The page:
What’s the return on investing in a reusable coffee cup?
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Skinny mocha. Flat white. Cortado. Dirty chai latte. Or an extra-shot grande Americano? Choosing the type of coffee you want is hard enough. Now, the focus has switched to the choice of cup you drink it from.
It is estimated that 2.5bn takeaway coffee cups are thrown away every year in the UK, and they are practically impossible to recycle. Gulp.
More environmentally conscious coffee connoisseurs choose to bring their own reusable cups for baristas to fill — and many chains are encouraging them by offering discounts.
But these discounts vary hugely, and there are as many types of cup as there are types of coffee bean. So which is the best buy and what kind of return on investment could coffee lovers potentially obtain?
The cost of reusable cups ranges from £1 (for a lowly Starbucks reusable beaker) all the way up to $149 (£108) for the Ember Bluetooth-enabled travel cup, which can keep your choice of beverage at a constant temperature for up to two hours. Only available in the US, it is controlled via a smartphone app and can be customised with a 24 carat gold “halo lid” and a recharging coaster.
A solution for a problem that few of us experience, you would have to be seriously wired to think that buying one of these was a good idea. Yet a prolific coffee drinker could break even on their investment if they used it 220 times in Pret A Manger.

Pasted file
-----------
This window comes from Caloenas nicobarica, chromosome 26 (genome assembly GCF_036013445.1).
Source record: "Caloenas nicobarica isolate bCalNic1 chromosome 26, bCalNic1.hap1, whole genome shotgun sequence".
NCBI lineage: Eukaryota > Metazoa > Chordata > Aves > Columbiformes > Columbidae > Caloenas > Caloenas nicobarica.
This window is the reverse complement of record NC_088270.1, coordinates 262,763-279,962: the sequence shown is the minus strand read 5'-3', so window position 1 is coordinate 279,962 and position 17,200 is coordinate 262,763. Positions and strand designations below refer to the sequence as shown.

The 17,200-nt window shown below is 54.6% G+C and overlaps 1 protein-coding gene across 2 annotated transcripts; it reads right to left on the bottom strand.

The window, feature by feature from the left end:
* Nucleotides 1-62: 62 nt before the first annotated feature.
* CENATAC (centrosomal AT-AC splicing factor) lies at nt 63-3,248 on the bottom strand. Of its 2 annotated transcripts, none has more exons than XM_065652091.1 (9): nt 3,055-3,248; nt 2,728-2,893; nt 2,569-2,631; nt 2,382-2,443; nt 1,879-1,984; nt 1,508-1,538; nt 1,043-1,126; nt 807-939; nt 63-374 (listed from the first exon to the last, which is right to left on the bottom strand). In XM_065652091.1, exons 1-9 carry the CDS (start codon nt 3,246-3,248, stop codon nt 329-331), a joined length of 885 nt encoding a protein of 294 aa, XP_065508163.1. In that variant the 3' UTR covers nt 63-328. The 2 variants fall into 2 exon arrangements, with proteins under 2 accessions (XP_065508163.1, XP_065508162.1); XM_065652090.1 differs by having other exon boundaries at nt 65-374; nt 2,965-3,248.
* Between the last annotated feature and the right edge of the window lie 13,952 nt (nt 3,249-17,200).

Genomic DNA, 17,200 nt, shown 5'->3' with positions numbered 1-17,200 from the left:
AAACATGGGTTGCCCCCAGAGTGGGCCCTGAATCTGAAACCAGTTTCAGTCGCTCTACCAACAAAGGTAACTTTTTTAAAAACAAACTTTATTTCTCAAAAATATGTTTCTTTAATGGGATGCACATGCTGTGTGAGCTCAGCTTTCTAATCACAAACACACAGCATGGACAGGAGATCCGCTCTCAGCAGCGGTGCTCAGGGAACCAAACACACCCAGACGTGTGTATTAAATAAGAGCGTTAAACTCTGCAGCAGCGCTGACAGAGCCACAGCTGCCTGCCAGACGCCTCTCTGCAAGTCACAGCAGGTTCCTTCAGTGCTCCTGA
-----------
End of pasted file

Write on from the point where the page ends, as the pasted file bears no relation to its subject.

How is this possible? Anxious to boost their green credentials, most of the big coffee chains offer discounts of up to 50p per hot drink to encourage consumers to bring their own reusable vessels. Some sell their own too.
So, as well as being better for the planet, using a reusable cup could also be better for your bank account.
The good news is that all the coffee shops I tried were happy to fill any reusable cup I brought along with me. So long as your cup is clean and has a suitable lid, you can use one coffee shop’s branded reusable cup in a rival chain.
However, not all of them offer a discount. There is not a bean to be had from chains including Eat, AMT, Delice de France, Caffè Ritazza, Pumpkin Cafe or Camden Food Co.
However, Pret and Patisserie Valerie offer the most generous discount of 50p per hot drink to those who bring their own cups (Pret will soon start selling its own). This means a cup of Pret filter coffee — which has been faithfully priced at 99p for a decade now — can be yours for just 49p.
Caffè Nero is technically the next best. Its loyalty card (now also available via a contactless tap-and-pay phone app) gives you one point per coffee purchased. For every nine you buy, the tenth coffee is free. But if you take a reusable cup, Nero doubles your points. So if you bought five regular cappuccinos at £2.35, the free drink would effectively save you 47p per coffee, plus you would carry over one loyalty point.